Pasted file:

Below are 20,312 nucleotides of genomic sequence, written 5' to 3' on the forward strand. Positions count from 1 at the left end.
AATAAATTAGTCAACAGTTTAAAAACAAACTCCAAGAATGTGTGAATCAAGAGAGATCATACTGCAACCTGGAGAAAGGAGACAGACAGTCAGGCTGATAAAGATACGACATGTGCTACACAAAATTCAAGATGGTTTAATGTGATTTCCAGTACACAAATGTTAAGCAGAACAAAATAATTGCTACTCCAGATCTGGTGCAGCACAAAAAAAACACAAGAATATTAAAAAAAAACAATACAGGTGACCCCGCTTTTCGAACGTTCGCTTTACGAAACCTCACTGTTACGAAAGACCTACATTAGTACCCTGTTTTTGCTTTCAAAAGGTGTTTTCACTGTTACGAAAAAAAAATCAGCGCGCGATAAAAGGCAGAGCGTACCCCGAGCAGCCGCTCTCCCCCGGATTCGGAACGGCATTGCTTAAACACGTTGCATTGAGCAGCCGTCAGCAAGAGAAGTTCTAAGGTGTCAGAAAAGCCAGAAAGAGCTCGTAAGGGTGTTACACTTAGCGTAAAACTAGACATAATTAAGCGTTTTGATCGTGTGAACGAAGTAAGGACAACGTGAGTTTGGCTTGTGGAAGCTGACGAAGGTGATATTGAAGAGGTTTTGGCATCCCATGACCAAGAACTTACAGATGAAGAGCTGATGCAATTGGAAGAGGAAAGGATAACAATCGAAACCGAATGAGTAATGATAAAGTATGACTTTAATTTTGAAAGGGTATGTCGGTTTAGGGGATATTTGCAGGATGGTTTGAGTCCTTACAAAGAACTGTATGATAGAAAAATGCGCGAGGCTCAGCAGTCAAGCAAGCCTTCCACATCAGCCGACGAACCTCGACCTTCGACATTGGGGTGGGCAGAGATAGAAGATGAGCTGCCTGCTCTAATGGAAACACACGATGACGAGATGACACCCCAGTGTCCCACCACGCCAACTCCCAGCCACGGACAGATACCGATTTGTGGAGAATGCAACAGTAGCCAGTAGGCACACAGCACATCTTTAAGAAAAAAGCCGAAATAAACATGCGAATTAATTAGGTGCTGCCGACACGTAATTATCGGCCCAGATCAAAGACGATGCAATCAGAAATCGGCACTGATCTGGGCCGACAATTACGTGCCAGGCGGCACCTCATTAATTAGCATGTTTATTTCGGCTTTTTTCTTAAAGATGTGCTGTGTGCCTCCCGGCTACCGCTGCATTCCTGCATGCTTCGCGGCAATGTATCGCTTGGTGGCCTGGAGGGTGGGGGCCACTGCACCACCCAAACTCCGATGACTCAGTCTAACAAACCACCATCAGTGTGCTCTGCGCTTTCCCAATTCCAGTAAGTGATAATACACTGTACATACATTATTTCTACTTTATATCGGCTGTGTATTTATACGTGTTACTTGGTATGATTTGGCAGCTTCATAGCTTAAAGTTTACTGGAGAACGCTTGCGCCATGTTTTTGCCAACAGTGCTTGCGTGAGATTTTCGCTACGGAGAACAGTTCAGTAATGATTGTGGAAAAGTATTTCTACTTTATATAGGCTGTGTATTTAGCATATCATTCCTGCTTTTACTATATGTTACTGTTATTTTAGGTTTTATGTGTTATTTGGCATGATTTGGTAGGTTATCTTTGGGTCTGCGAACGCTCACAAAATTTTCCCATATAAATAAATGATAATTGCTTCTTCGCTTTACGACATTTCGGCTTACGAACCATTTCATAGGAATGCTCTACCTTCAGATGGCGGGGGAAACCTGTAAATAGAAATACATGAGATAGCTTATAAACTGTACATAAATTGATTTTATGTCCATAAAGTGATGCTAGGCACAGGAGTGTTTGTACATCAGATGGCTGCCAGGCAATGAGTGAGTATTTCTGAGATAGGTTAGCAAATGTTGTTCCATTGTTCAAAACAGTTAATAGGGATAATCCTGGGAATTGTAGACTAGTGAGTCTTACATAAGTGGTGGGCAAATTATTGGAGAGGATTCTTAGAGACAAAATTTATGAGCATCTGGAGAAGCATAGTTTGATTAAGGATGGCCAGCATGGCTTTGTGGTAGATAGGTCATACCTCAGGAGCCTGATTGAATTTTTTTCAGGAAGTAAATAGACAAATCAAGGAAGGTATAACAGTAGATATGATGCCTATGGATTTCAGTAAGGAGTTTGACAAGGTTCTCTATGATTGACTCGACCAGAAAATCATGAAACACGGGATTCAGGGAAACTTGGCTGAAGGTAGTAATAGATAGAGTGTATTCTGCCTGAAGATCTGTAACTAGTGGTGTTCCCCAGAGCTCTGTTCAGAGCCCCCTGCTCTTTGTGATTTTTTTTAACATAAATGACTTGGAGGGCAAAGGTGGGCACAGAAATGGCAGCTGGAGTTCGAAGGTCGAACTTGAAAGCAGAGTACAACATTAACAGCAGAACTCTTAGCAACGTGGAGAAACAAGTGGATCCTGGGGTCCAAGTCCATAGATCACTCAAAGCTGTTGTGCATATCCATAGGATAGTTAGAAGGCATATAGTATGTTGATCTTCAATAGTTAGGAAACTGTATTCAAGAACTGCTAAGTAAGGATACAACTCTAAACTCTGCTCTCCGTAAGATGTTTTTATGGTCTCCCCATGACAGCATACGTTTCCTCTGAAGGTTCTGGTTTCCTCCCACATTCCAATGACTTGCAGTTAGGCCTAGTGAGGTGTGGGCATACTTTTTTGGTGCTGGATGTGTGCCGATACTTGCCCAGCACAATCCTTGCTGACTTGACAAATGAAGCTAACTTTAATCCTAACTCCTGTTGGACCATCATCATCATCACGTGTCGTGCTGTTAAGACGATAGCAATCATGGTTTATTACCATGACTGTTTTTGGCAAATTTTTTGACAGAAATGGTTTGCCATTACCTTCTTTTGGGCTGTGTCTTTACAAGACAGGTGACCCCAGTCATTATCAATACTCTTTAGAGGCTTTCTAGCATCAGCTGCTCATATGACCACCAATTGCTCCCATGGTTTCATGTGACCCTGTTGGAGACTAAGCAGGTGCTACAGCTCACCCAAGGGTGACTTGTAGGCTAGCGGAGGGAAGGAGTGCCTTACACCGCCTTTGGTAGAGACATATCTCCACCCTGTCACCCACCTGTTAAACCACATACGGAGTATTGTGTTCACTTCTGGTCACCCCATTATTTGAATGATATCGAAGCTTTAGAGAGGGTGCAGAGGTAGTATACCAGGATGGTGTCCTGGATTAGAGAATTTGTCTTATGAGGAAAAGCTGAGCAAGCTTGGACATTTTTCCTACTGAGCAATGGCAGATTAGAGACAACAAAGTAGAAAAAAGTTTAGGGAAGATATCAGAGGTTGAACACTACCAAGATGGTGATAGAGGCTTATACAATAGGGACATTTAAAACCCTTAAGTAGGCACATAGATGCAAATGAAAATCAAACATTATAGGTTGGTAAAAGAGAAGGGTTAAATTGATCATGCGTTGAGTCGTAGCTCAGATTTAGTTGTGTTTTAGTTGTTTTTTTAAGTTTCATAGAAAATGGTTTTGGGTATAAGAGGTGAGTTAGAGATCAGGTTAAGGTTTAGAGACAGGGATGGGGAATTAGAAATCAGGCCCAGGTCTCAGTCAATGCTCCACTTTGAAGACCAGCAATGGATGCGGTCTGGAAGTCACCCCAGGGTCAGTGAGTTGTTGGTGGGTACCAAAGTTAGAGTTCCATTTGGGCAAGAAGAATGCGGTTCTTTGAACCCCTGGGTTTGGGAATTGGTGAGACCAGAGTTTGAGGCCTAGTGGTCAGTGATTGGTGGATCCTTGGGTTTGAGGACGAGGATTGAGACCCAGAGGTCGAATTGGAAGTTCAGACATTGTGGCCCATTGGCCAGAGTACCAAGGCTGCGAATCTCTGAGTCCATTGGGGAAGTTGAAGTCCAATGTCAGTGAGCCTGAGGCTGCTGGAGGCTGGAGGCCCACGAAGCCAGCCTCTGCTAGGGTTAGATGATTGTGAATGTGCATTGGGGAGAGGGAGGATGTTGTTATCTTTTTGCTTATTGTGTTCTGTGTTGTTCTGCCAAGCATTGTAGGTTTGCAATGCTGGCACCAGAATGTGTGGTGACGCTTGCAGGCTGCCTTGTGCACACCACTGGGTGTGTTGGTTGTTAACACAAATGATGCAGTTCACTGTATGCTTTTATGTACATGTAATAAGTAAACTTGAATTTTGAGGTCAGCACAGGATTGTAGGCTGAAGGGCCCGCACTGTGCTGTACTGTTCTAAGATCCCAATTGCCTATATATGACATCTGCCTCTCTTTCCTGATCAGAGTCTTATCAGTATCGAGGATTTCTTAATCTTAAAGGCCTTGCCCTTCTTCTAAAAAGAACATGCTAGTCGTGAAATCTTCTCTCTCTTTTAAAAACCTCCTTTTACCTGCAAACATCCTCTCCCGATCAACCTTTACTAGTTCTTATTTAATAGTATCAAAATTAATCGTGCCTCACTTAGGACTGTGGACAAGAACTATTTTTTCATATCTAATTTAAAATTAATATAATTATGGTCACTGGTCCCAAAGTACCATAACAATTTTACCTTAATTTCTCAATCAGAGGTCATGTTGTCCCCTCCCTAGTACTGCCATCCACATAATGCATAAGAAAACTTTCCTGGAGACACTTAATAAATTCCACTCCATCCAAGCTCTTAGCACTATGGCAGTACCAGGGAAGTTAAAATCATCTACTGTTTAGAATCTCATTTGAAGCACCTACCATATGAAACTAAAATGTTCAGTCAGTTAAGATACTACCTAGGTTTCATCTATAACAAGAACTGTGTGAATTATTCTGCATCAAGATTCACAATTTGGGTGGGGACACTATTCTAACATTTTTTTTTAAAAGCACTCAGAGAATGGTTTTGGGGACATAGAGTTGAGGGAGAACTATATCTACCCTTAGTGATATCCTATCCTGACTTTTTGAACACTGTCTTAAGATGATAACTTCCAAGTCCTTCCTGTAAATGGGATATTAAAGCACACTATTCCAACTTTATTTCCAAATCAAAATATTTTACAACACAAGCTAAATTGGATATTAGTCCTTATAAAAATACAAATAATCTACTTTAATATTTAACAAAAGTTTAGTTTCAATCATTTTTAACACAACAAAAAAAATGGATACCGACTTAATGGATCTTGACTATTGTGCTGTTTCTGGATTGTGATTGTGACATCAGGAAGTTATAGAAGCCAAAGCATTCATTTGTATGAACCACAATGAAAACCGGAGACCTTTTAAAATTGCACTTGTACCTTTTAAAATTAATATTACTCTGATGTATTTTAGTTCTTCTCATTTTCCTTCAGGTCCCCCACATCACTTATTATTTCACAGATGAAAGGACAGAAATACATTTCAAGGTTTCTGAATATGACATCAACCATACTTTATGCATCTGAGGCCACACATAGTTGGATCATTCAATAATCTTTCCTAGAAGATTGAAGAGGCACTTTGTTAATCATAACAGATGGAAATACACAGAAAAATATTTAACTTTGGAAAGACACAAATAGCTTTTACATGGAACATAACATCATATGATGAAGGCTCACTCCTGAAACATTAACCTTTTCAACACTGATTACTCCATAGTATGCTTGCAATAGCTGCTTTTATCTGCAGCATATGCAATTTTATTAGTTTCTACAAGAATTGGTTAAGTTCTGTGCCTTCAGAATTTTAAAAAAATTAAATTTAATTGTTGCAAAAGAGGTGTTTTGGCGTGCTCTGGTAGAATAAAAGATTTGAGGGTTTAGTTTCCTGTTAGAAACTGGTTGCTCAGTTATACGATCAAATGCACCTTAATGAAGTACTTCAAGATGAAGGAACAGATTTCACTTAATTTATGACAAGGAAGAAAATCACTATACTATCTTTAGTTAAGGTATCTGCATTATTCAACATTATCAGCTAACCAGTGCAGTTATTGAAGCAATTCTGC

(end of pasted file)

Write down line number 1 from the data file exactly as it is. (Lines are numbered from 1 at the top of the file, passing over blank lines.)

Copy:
Below are 20,312 nucleotides of genomic sequence, written 5' to 3' on the forward strand. Positions count from 1 at the left end.